Biographers choke in the attempt to breathe life into Felice Bauer. During her five-year relationship with Kafka, the pair wrote to each other often daily. What remains is a one-sided correspondence: 511 letters, postcards and letter fragments from young Franz to Felice. After their permanent separation Kafka burnt Felice’s letters. “The whole corpus of letters,” writes Reiner Stach, “[has] the character of a monstrous monologue.”
The common notion that Felice Bauer was a kind of blank canvas that Kafka filled with all kinds of projections comes from this unavoidably one-sided reading matter.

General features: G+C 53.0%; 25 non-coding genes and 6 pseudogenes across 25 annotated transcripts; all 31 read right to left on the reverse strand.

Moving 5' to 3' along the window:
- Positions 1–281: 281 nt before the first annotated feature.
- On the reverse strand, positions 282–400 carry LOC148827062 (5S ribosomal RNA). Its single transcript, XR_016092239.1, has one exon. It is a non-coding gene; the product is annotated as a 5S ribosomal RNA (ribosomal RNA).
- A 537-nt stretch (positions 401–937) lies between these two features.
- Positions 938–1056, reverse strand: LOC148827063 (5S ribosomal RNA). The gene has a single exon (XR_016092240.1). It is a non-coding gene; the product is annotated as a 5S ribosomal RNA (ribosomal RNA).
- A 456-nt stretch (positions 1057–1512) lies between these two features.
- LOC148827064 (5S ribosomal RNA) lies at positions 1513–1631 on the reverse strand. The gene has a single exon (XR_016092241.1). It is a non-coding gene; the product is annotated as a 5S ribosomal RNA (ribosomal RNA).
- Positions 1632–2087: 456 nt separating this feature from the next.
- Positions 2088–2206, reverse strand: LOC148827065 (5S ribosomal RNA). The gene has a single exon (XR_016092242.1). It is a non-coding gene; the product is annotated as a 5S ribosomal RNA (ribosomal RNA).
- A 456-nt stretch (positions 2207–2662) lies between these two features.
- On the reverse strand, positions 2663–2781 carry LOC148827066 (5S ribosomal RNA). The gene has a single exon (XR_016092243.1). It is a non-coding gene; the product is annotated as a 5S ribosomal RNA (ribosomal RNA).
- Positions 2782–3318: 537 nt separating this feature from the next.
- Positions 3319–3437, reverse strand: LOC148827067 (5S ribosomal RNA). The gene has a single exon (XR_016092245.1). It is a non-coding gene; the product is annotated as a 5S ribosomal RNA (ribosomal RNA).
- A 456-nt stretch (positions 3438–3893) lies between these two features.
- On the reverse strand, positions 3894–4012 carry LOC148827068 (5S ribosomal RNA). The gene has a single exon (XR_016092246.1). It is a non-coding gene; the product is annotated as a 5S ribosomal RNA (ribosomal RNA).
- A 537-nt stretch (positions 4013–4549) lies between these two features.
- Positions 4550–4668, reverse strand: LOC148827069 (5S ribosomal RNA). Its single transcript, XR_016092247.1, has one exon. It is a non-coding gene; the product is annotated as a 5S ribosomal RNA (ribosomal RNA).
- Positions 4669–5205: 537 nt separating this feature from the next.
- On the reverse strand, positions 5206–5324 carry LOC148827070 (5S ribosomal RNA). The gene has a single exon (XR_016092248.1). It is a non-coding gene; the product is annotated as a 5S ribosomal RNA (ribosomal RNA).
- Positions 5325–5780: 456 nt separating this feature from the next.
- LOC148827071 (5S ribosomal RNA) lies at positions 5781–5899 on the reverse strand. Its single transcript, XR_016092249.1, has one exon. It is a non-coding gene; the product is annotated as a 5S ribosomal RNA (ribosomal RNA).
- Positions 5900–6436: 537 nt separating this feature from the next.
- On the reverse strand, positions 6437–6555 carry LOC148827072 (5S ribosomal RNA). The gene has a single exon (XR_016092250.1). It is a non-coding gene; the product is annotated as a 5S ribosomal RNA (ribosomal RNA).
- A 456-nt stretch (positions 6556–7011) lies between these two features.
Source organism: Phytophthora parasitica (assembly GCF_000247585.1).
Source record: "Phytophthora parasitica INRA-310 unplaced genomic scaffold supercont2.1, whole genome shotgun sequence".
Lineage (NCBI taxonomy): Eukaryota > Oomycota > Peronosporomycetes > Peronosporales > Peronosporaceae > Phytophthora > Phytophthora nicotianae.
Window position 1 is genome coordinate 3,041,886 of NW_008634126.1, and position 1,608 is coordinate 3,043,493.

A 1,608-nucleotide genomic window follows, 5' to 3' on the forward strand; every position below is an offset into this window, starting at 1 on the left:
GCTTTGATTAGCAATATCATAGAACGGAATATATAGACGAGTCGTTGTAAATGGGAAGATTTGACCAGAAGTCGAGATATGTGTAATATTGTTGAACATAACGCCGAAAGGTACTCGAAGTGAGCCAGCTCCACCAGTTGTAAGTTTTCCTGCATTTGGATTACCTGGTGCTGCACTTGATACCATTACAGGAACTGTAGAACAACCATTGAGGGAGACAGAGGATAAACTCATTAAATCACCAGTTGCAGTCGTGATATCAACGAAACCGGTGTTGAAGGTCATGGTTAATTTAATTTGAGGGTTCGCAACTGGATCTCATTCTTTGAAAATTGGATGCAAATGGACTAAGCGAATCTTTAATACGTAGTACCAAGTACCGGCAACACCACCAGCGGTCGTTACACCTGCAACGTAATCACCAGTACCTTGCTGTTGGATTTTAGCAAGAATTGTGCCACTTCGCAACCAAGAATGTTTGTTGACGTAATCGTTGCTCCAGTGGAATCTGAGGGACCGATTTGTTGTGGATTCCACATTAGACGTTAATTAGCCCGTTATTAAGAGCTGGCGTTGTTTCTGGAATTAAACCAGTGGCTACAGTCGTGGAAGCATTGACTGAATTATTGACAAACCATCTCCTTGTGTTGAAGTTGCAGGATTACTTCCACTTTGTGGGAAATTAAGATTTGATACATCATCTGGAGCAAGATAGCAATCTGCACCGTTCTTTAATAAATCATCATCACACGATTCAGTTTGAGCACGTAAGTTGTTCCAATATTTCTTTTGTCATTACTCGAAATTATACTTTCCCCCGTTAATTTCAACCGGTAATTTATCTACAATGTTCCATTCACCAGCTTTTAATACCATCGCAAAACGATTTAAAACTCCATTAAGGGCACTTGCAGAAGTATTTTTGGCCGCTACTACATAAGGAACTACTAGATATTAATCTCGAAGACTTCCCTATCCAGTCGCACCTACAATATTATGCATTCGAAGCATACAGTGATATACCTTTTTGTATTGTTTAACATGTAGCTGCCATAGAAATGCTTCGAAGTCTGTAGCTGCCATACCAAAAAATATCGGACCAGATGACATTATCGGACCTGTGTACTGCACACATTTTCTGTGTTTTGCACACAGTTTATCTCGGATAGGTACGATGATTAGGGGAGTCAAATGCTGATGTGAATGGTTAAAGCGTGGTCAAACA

In Kafka: The Decisive Years Reiner Stach through careful reading of Kafka’s letters learns a great deal about Felice. Kafka’s encouragement to Felice for vivid details of her life, often diarised, which he paraphrased and quoted back to her provides a rich source for an attentive biographer.
Stach’s is the only Kafka biography I’ve read that successfully resuscitates Felice Bauer, restoring to us the woman who obsessed Kafka during their epistolary relationship. Daughter of a highly conservative family, hard-working and over-achieving career woman, scared of the dark and prone to crying jags. “Two images of femininity, the woman who protects and the woman who is protected.”